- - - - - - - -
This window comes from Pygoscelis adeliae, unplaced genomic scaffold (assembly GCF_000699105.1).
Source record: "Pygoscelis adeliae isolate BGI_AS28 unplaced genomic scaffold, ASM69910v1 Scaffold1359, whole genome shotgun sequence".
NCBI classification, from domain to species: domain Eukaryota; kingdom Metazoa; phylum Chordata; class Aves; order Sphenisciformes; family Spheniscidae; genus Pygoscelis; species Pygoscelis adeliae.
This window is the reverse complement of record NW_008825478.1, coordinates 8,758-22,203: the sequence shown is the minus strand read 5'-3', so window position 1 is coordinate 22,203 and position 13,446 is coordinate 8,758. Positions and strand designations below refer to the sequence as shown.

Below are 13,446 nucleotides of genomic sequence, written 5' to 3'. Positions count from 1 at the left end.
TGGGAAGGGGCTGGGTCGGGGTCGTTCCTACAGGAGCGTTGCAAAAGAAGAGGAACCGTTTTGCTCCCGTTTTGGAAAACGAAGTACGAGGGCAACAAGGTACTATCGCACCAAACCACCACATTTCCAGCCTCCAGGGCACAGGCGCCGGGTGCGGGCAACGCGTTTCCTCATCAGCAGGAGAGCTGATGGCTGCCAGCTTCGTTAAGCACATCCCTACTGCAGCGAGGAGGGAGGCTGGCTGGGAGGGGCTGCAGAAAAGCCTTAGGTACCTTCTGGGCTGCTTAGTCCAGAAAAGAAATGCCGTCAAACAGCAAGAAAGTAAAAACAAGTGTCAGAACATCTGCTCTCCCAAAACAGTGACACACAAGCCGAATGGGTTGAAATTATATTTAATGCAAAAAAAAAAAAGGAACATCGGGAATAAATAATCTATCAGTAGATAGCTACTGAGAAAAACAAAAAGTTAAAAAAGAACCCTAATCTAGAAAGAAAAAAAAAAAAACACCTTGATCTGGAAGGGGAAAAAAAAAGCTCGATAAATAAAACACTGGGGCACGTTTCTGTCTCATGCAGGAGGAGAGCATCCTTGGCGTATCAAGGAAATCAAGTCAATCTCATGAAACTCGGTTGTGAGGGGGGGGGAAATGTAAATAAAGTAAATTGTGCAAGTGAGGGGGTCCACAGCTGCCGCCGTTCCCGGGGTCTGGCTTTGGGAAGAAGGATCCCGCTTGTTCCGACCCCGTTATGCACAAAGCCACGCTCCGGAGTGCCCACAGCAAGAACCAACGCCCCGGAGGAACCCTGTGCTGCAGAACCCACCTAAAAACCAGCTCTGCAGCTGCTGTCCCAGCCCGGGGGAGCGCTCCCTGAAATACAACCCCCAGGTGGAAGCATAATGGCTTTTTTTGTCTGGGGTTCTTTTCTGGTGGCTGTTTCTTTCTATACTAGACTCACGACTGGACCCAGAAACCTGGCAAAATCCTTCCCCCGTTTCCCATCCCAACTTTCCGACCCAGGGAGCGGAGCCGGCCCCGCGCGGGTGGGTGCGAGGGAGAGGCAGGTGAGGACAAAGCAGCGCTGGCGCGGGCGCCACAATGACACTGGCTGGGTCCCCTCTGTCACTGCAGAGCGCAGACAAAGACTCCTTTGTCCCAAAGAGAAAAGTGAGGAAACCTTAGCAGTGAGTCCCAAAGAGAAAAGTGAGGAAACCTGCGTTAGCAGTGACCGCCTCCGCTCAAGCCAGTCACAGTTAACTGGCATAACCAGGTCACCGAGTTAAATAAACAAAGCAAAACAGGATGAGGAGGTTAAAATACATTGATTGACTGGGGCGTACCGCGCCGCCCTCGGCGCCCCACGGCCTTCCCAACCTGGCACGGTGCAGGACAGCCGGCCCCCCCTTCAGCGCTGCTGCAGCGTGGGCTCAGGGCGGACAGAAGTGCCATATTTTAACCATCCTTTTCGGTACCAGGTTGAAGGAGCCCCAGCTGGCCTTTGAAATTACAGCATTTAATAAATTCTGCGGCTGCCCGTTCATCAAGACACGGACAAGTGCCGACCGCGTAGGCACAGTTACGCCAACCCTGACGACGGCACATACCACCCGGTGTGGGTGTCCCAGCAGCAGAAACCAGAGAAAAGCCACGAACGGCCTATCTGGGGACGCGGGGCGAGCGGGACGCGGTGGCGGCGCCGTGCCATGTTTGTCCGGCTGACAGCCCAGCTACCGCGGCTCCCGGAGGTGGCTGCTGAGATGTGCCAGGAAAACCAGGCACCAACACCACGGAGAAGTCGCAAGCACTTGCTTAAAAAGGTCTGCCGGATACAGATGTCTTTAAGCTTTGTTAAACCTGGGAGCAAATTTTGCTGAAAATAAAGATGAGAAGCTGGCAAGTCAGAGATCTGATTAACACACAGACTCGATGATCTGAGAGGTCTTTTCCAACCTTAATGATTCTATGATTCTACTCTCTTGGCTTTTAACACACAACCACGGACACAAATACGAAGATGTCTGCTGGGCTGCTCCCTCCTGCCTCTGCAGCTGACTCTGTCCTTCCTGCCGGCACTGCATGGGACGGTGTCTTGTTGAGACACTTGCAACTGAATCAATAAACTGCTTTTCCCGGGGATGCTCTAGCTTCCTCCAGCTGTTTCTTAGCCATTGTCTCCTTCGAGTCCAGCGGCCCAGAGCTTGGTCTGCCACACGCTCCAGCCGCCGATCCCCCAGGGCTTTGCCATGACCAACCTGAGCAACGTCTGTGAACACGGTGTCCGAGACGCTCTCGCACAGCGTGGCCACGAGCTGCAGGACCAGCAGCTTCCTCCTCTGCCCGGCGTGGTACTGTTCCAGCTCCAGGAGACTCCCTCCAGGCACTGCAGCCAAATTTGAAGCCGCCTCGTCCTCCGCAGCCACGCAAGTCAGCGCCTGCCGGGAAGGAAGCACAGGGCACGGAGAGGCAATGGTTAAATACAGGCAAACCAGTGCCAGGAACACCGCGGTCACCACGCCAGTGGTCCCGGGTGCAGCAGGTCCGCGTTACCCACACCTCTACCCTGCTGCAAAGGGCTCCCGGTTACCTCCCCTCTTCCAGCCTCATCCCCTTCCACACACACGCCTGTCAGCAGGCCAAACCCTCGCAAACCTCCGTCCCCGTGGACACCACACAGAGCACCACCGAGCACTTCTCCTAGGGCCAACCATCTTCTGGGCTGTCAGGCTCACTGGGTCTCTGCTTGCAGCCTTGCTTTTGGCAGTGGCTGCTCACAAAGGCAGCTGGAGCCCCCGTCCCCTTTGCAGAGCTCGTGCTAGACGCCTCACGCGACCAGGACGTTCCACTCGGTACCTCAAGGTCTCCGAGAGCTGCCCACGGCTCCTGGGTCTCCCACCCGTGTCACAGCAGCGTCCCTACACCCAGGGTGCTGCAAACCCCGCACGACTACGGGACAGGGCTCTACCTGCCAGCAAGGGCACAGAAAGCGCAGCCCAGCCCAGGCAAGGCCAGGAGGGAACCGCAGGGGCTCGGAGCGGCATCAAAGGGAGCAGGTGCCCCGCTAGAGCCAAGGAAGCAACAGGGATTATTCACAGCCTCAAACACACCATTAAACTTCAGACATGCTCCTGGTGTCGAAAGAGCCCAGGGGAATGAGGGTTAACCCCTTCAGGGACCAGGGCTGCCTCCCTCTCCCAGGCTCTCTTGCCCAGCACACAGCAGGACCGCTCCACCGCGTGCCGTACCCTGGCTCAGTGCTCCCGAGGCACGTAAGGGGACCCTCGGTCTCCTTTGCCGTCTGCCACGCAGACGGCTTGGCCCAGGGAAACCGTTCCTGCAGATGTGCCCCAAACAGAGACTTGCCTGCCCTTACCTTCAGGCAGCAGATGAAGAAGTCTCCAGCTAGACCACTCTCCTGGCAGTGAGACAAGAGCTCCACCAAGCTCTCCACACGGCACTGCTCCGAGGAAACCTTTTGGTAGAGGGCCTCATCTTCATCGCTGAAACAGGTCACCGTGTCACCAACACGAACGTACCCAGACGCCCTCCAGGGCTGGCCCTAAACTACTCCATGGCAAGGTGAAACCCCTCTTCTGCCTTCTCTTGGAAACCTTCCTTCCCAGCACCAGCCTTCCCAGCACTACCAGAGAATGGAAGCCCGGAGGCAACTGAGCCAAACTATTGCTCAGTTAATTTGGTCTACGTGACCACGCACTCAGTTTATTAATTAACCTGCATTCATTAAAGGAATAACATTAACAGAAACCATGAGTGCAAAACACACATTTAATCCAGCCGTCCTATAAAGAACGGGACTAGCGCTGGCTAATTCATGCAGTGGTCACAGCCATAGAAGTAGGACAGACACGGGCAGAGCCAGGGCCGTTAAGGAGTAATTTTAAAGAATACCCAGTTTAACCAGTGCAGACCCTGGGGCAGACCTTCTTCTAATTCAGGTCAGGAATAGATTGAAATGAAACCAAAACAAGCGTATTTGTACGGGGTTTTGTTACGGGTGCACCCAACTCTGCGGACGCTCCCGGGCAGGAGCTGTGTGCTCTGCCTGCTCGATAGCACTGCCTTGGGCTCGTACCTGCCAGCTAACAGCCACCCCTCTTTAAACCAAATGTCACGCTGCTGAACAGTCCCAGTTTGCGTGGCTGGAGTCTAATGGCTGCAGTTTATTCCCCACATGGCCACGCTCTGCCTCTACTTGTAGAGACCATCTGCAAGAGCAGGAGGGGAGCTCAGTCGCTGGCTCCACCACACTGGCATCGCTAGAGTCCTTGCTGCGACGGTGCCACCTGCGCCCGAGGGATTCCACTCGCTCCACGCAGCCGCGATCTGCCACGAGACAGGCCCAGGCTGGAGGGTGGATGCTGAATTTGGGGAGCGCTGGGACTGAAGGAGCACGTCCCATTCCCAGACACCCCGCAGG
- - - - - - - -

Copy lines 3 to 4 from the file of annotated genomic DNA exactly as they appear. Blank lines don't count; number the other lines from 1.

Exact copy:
NCBI classification, from domain to species: domain Eukaryota; kingdom Metazoa; phylum Chordata; class Aves; order Sphenisciformes; family Spheniscidae; genus Pygoscelis; species Pygoscelis adeliae.
This window is the reverse complement of record NW_008825478.1, coordinates 8,758-22,203: the sequence shown is the minus strand read 5'-3', so window position 1 is coordinate 22,203 and position 13,446 is coordinate 8,758. Positions and strand designations below refer to the sequence as shown.